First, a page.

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runtime: make `GOMAXPROCS` cfs-aware on `GOOS=linux` #33803
The default setting of
This can lead to large latency artifacts in programs, especially under peak load, or when saturating all processors during background GC phases.
The smaller the container / larger the machine = the worse this effect becomes: let's say you deploy a fleet of micro service workers, each container having a cpu quota of 4, on a fleet of 32 processor machines.
To understand why, you really have to understand the CFS quota mechanism; this blog post does well (with pictures); this kubernetes issue further explores the topic (especially as it relates to a recently resolved kernel cpu accounting bug). But to summarize it briefly for this issue:
Running an application workload at a reasonable level of cpu efficiency makes it quite likely that you'll be spiking up to your full quota and getting throttled.
Background waste workload, like concurrent GC, is especially likely to cause quota exhaustion.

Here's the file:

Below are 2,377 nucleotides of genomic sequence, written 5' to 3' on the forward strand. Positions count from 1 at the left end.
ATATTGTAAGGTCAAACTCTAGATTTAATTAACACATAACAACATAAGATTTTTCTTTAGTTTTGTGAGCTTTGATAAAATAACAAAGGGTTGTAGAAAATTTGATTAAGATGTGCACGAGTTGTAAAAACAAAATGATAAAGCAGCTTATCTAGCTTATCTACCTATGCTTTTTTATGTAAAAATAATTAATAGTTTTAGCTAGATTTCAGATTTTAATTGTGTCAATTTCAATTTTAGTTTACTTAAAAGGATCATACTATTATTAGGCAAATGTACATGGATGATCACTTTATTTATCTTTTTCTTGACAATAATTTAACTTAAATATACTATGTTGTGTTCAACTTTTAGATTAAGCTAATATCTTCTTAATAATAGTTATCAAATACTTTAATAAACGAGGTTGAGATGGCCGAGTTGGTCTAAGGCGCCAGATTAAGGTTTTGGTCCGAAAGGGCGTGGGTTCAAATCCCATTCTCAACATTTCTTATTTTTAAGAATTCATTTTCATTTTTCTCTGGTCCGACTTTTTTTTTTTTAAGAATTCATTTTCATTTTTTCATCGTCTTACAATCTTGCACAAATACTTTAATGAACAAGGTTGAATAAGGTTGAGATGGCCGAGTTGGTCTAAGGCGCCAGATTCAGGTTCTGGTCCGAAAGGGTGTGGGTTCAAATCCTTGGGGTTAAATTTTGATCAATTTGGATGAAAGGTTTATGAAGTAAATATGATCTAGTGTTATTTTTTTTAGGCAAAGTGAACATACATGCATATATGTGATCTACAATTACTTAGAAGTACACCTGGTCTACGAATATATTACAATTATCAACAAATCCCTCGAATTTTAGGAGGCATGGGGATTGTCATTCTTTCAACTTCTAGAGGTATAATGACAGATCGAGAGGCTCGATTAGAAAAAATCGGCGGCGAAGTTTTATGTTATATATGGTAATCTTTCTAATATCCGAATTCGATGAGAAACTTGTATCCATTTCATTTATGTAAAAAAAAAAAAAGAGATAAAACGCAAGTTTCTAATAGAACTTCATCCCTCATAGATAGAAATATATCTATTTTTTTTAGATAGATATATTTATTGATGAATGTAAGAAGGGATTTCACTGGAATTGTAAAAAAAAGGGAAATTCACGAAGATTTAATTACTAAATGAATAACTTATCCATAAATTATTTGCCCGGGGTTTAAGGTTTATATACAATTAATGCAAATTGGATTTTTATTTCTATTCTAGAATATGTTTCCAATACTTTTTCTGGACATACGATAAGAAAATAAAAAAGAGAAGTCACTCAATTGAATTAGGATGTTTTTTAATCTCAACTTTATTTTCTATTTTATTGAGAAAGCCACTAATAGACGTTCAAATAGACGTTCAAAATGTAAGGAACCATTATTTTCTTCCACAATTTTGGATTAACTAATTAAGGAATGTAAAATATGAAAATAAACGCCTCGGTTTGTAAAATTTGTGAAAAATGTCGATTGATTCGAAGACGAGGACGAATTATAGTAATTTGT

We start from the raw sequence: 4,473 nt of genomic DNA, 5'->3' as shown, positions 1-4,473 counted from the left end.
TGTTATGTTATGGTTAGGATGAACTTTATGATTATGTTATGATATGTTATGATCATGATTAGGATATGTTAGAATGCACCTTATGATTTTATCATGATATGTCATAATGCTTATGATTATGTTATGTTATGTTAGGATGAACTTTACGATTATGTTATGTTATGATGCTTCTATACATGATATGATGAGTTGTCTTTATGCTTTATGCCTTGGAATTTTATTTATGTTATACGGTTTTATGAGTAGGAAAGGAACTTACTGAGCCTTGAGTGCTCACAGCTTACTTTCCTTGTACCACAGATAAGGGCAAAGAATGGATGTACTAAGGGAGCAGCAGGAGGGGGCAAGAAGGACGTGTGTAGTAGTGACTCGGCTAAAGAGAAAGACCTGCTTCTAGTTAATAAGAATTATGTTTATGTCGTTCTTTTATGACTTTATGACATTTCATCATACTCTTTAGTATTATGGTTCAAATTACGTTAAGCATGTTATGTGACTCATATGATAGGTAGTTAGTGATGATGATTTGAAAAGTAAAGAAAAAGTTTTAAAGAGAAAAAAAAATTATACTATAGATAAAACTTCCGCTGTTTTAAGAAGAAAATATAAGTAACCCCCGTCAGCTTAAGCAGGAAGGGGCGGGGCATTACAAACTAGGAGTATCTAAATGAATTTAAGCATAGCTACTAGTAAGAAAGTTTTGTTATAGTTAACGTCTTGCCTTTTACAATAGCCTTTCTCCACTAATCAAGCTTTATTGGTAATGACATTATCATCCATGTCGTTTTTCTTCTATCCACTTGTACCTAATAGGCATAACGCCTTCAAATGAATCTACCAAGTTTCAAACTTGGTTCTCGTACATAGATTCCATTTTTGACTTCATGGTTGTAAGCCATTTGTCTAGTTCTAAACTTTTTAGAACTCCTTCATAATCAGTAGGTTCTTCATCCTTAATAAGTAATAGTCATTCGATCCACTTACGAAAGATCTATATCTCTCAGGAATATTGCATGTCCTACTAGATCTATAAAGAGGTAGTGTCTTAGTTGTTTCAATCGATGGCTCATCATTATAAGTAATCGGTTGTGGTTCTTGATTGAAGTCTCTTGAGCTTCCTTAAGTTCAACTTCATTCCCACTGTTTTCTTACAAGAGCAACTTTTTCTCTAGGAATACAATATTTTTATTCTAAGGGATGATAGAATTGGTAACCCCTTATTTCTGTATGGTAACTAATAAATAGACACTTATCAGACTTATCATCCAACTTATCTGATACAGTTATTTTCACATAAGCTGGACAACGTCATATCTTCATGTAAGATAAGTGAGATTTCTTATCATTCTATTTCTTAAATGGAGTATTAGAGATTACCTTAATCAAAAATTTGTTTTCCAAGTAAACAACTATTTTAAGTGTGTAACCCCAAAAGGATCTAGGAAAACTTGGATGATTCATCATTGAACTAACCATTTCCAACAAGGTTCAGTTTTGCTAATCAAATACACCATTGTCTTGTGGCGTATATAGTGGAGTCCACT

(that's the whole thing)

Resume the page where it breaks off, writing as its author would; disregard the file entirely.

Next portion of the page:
I hesitate to even call this a "tail latency" problem; the artifacts are visible in the main body of and can shift the entire latency distribution.
If you care about latency, reliability, predictability (... insert more *ilities to taste), then the correct thing to do is to never exceed your cpu quota, by setting
Using this as a default for GOMAXPROCS makes the world safe again, which is why we use uber-go/automaxprocs in all of our microservices.
I really have to disagree with some of the latter suggestions in kubernetes/kubernetes#67577
Some background on uber-go/automaxprocs#13 (changing from
I'll reprise (copied with some edits) my description from that issue here for easy reading:
For comparative purposes, Oracle blog post about Java adding similar support ( especially for GC threads )
@jcorbin I'm certainly not opposed. After dissecting uber-go/automaxprocs it seems like it requires a bunch of string parsing to really get to the numbers.
This is possible to do from the runtime but also a bit complex. Note that you can't allocate and you need to use raw system calls to process files.
I previously did something similar to get the default huge page size but later found you could just read an integer hiding down in
I assume it's not quite so simple with cgroups (even though for bash on my machine that just ends up in
If it's possible to reach at these values in a simpler way (i.e. just a static path at which there's a file that just contains an integer) that would be preferred.